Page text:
Quantum supremacy still not a given
Categorie(s) : Innovation & Society, News, Research
Published : 1 February 2021
Nature published Google’s groundbreaking results on a 54-qubit quantum computer in October, effectively declaring that quantum supremacy had been achieved. A few weeks later, however, a team of researchers from Irig and the US-based Flatiron Institute produced very similar calculations on a common laptop computer.
Google did reach an impressive milestone when it successfully operated a “real” quantum machine with 54 physical qubits. The tech giant’s researchers performed a calculation that even the best conventional machine would have taken 10,000 years to do, in just 200 seconds. One thing the research did not factor in, however, is this: Because of the quantum computer’s inherent precision and decoherence problems, the error rate of each operation is 1%.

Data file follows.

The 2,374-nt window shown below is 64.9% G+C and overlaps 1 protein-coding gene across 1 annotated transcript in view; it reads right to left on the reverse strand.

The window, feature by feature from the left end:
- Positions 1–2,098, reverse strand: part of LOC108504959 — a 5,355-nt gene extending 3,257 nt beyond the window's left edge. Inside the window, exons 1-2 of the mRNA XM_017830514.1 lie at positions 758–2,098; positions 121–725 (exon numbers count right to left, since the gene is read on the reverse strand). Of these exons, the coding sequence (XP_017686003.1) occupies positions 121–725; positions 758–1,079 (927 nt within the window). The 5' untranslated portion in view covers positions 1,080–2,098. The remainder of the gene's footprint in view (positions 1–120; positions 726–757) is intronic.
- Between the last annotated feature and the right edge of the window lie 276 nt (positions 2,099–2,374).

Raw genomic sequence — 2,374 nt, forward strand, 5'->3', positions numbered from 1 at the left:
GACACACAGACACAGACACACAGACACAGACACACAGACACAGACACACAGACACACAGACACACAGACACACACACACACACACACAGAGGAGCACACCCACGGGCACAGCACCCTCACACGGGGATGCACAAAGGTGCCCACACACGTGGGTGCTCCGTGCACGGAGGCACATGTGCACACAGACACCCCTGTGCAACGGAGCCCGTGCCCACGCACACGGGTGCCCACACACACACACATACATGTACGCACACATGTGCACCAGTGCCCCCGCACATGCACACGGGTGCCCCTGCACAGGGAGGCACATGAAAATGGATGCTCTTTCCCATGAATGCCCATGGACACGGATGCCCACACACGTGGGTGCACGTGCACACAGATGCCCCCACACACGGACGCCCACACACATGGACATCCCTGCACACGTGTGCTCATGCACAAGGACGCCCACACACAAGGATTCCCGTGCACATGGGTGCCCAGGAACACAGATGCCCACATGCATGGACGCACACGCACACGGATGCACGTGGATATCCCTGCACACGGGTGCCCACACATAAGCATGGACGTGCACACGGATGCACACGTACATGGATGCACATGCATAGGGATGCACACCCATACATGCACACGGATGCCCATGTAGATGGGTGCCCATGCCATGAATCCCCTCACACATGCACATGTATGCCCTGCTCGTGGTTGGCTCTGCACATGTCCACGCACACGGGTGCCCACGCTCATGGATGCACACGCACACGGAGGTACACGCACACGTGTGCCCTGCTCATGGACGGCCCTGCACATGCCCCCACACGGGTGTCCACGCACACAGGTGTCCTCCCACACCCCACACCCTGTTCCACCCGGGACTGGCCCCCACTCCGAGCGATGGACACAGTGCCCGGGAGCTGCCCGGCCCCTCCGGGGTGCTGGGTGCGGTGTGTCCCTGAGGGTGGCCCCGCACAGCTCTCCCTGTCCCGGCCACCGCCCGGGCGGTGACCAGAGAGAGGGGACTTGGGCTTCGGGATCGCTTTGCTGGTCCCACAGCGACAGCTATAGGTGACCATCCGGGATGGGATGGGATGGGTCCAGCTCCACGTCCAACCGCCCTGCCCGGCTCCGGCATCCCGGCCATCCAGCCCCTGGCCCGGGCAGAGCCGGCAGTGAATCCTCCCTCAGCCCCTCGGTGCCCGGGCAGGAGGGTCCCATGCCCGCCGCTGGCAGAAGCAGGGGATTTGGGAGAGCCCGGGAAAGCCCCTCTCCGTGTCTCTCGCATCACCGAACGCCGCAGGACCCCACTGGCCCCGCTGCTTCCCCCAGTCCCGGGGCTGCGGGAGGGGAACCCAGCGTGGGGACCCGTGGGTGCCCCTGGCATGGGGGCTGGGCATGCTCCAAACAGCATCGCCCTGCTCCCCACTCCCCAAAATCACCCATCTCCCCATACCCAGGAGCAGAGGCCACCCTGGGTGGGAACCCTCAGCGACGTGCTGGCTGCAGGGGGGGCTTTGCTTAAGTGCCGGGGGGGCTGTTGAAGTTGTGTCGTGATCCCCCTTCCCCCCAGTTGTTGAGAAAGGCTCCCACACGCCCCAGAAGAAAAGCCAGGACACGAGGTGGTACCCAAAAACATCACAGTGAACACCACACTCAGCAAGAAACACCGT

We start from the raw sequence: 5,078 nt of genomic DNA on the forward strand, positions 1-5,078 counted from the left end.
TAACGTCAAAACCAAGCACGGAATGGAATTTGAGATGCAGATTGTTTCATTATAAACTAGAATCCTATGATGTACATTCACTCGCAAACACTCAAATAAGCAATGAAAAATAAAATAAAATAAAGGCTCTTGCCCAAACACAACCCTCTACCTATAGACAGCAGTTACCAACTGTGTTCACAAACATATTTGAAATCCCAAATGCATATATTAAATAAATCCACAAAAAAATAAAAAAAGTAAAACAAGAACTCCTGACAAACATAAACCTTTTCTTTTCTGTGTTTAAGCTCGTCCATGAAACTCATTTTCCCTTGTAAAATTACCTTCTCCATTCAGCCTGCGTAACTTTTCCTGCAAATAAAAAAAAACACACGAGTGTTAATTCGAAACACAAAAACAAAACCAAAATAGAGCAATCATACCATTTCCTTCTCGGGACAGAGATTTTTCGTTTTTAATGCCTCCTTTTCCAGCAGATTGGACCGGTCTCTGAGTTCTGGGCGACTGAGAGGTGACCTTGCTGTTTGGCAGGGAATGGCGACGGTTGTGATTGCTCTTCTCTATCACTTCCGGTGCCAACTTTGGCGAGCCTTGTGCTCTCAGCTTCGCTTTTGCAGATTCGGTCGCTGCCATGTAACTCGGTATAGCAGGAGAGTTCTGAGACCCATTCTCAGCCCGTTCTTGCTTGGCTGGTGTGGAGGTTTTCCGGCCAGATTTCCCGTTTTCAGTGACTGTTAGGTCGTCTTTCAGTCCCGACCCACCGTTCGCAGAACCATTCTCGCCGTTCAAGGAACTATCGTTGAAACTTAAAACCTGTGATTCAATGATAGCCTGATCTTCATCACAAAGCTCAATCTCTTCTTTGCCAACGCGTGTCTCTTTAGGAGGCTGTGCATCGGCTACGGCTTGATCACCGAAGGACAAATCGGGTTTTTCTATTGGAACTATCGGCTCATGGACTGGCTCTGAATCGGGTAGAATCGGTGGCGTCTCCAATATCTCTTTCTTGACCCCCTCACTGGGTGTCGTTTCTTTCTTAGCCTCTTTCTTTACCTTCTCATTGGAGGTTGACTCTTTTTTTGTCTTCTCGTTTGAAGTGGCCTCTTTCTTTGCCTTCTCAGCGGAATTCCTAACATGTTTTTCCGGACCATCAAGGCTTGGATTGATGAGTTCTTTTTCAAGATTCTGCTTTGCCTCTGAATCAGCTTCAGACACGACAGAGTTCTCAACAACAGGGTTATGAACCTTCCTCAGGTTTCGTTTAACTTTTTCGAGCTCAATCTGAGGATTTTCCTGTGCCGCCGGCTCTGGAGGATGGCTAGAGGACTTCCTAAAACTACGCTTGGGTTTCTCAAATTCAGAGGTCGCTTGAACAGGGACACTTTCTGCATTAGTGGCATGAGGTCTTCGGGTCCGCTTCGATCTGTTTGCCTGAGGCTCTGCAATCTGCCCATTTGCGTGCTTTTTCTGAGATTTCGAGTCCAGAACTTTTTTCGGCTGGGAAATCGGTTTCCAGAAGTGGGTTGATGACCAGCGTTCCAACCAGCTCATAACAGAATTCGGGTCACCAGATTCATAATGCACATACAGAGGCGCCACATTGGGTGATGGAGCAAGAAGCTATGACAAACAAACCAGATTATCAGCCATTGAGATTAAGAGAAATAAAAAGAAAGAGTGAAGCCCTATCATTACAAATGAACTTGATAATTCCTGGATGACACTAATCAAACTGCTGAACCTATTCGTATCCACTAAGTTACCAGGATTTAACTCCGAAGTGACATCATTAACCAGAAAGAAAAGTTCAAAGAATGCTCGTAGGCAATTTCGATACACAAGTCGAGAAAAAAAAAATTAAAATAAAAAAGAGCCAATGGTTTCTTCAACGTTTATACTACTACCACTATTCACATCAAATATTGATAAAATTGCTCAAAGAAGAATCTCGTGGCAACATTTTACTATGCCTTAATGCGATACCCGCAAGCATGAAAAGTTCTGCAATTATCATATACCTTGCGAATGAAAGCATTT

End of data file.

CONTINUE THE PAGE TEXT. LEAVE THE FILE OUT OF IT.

Multiplying the number of qubits should not be the end goal
The Irig-Flatiron Instituteresearchers posited that Google’s machine did not even come close to utilizing the full power of quantum. They then used quantum-state compression algorithms to simulate the Google machine’s actual operation…on a regular consumer-grade computer! In just a few hours they completed the same calculations that the Google researchers said would take decades.
Their findings refocus attention on the real issue, which is not necessarily to build machines with more qubits, but rather to improve reliability—something that still raises serious theoretical and practical challenges. Another added bonus of the research is that Irig developed a tool unlike any other for evaluating the performance of current and future quantum computers. Irig has obtained several grants for further research on this topic.